The wheat complex was sharply on technical buying and spillover from corn and the dollar. Wheat was also oversold and while fundamentals are bearish, there are a lot of weather concerns. The Southern Plains may see a freeze over the weekend and spring planting in the Northern Plains remains much slower than average. Internationally, planting’s extremely slow in the Canadian Prairie Provinces and the trade’s watching conditions in the North China Plains and portions of Europe. South Korea’s Nonghyup Feed Inc. bought 55,000 tons of optional origin feed wheat, while USDA’s Commodity Credit Corporation picked up hard red winter wheat for distribution in Malawi (16,000 tons), Burundi (6,800 tons) and Uganda (4,200 tons). National Bank Australia projects the 2011/12 Australian wheat crop at 24.8 million tons.
Slaughter cattle this past week were 2.00 to 3.00 lower in Texas and Kansas from 115.00 to 117.50, mostly 116.00. In the North the market was 4.00 lower on the dressed at 186.00 to 189.00, mostly 187.00. Slaughter cattle sold very early in the week as the basis was in favor of hedged cattle. Slaughter cattle on a National basis for negotiated cash trades through Friday morning totaled about 125,239 head, about 4,000 less than last week. Friday’s slaughter was larger than expected and packers could start out fairly close to the knife next week. The weekly slaughter was estimated at 615,000 head, 34,000 less than last week, and down 42,000 from last year.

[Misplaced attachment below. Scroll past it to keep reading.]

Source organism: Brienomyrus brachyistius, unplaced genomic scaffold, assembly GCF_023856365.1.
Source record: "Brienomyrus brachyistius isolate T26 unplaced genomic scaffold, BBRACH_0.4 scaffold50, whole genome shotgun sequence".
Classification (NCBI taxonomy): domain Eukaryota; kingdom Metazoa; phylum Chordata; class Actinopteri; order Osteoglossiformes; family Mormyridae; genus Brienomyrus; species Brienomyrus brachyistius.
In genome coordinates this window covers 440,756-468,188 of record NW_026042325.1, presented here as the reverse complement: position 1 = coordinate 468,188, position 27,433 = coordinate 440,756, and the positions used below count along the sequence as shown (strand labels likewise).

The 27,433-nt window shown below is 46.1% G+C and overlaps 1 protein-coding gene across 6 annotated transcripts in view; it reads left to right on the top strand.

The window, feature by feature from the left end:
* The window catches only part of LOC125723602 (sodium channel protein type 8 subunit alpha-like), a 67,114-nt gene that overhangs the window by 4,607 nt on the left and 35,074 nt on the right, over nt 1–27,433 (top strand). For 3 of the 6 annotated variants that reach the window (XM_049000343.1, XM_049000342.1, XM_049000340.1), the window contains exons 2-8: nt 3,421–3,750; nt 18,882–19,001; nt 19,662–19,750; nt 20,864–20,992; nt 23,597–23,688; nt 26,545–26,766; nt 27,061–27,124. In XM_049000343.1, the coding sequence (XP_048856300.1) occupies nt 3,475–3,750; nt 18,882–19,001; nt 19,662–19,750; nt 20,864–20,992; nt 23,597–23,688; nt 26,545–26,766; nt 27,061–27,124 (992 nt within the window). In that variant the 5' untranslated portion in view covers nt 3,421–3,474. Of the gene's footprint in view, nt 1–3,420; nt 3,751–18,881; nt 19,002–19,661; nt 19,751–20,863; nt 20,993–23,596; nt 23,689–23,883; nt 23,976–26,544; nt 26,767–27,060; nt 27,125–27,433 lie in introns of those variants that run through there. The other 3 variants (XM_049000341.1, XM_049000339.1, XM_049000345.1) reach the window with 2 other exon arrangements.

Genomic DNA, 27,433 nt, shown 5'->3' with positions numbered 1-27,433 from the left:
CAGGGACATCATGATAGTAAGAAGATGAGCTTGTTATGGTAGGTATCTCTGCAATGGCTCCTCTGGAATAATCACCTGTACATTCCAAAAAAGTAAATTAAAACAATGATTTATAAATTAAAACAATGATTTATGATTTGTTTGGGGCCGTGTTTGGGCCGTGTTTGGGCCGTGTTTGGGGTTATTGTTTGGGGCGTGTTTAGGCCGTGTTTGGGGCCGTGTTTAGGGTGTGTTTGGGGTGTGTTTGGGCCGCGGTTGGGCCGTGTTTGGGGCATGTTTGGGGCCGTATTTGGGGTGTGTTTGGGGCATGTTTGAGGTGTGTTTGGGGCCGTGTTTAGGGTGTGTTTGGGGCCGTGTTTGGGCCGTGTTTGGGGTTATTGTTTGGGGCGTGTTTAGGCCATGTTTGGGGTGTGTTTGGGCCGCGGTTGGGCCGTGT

Boxed beef cutout values were lower on light to moderate demand and moderate to heavy offerings. Choice boxed beef was down 2.11 at 182.03, and select was 1.84 lower at 176.06.
Chicago Mercantile Exchange live cattle contracts settled 17 higher to 10 lower. Wholesale beef prices were lower at noon and concern continues to mount over domestic demand. Predictions of lower cash prices next week due to packer needs being filled also weighed on futures. April settled 10 lower at 117.05, and June was down .17 at 113.35.
Feeder cattle contracts ended the session 52 higher to 17 lower following a market of ups and downs. The sharp rally in the grain market created some longer term concerns, but it appeared most traders were more interested in covering positions at the end of the month rather than focus on longer term direction. May settled .52 higher at 131.90, and August was down .17 at 135.95.
Missouri Weekly Weighted Average Feeder Cattle Report Receipts: 15,029 head. Compared to last week, feeders under 500 lbs and over 700 lbs sold steady to 5.00 lower with some under 500 lbs having instances of 5.00 to 10.00 lower. The mid-weight feeders from 500-700 lbs were uneven from 3.00 lower to 3.00 higher. Feeder Steers: Medium and Large 1 & 1-2; 500-600 lbs 126.00-166.00 and 700-800 lbs 108.00-138.50.Feeder Heifers: Medium and Large 1 & 1-2; 500-600 lbs 118.00-145.25 and 700-800 lbs 110.00-133.75.